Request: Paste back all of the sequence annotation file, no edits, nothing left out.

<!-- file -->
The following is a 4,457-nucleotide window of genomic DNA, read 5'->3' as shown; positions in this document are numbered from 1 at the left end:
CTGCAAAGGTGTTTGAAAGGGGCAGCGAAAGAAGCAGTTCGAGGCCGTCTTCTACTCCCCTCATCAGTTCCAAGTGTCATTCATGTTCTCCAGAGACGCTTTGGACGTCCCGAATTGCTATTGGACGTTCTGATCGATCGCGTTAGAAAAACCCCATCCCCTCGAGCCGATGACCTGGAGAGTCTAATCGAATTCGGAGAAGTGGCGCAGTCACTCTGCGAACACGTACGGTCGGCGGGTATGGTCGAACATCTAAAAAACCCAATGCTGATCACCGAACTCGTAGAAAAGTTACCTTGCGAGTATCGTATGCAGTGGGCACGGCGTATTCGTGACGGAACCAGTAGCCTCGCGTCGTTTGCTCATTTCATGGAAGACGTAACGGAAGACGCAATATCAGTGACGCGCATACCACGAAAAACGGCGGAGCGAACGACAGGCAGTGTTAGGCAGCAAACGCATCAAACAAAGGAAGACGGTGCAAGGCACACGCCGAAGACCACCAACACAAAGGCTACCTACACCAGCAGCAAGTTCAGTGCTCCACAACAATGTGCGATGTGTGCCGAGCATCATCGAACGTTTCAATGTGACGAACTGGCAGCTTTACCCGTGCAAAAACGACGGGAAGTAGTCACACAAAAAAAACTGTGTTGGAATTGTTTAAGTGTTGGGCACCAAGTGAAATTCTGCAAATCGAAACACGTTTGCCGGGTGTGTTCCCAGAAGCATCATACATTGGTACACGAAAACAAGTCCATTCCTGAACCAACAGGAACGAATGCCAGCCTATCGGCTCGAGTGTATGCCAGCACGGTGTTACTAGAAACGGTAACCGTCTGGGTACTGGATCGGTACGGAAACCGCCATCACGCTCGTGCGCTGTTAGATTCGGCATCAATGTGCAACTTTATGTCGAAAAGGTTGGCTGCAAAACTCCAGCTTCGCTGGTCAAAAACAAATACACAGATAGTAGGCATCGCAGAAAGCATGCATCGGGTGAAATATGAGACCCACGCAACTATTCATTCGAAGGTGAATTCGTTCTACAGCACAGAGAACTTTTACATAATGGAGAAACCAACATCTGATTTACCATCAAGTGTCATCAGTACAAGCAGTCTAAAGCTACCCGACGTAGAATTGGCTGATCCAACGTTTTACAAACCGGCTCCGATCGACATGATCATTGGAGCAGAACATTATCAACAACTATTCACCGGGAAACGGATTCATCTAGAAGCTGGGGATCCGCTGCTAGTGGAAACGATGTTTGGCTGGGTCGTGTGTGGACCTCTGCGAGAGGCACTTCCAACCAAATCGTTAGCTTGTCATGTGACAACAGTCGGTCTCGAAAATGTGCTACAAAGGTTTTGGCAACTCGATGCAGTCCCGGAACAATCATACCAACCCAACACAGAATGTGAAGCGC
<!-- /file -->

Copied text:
The following is a 4,457-nucleotide window of genomic DNA, read 5'->3' as shown; positions in this document are numbered from 1 at the left end:
CTGCAAAGGTGTTTGAAAGGGGCAGCGAAAGAAGCAGTTCGAGGCCGTCTTCTACTCCCCTCATCAGTTCCAAGTGTCATTCATGTTCTCCAGAGACGCTTTGGACGTCCCGAATTGCTATTGGACGTTCTGATCGATCGCGTTAGAAAAACCCCATCCCCTCGAGCCGATGACCTGGAGAGTCTAATCGAATTCGGAGAAGTGGCGCAGTCACTCTGCGAACACGTACGGTCGGCGGGTATGGTCGAACATCTAAAAAACCCAATGCTGATCACCGAACTCGTAGAAAAGTTACCTTGCGAGTATCGTATGCAGTGGGCACGGCGTATTCGTGACGGAACCAGTAGCCTCGCGTCGTTTGCTCATTTCATGGAAGACGTAACGGAAGACGCAATATCAGTGACGCGCATACCACGAAAAACGGCGGAGCGAACGACAGGCAGTGTTAGGCAGCAAACGCATCAAACAAAGGAAGACGGTGCAAGGCACACGCCGAAGACCACCAACACAAAGGCTACCTACACCAGCAGCAAGTTCAGTGCTCCACAACAATGTGCGATGTGTGCCGAGCATCATCGAACGTTTCAATGTGACGAACTGGCAGCTTTACCCGTGCAAAAACGACGGGAAGTAGTCACACAAAAAAAACTGTGTTGGAATTGTTTAAGTGTTGGGCACCAAGTGAAATTCTGCAAATCGAAACACGTTTGCCGGGTGTGTTCCCAGAAGCATCATACATTGGTACACGAAAACAAGTCCATTCCTGAACCAACAGGAACGAATGCCAGCCTATCGGCTCGAGTGTATGCCAGCACGGTGTTACTAGAAACGGTAACCGTCTGGGTACTGGATCGGTACGGAAACCGCCATCACGCTCGTGCGCTGTTAGATTCGGCATCAATGTGCAACTTTATGTCGAAAAGGTTGGCTGCAAAACTCCAGCTTCGCTGGTCAAAAACAAATACACAGATAGTAGGCATCGCAGAAAGCATGCATCGGGTGAAATATGAGACCCACGCAACTATTCATTCGAAGGTGAATTCGTTCTACAGCACAGAGAACTTTTACATAATGGAGAAACCAACATCTGATTTACCATCAAGTGTCATCAGTACAAGCAGTCTAAAGCTACCCGACGTAGAATTGGCTGATCCAACGTTTTACAAACCGGCTCCGATCGACATGATCATTGGAGCAGAACATTATCAACAACTATTCACCGGGAAACGGATTCATCTAGAAGCTGGGGATCCGCTGCTAGTGGAAACGATGTTTGGCTGGGTCGTGTGTGGACCTCTGCGAGAGGCACTTCCAACCAAATCGTTAGCTTGTCATGTGACAACAGTCGGTCTCGAAAATGTGCTACAAAGGTTTTGGCAACTCGATGCAGTCCCGGAACAATCATACCAACCCAACACAGAATGTGAAGCGC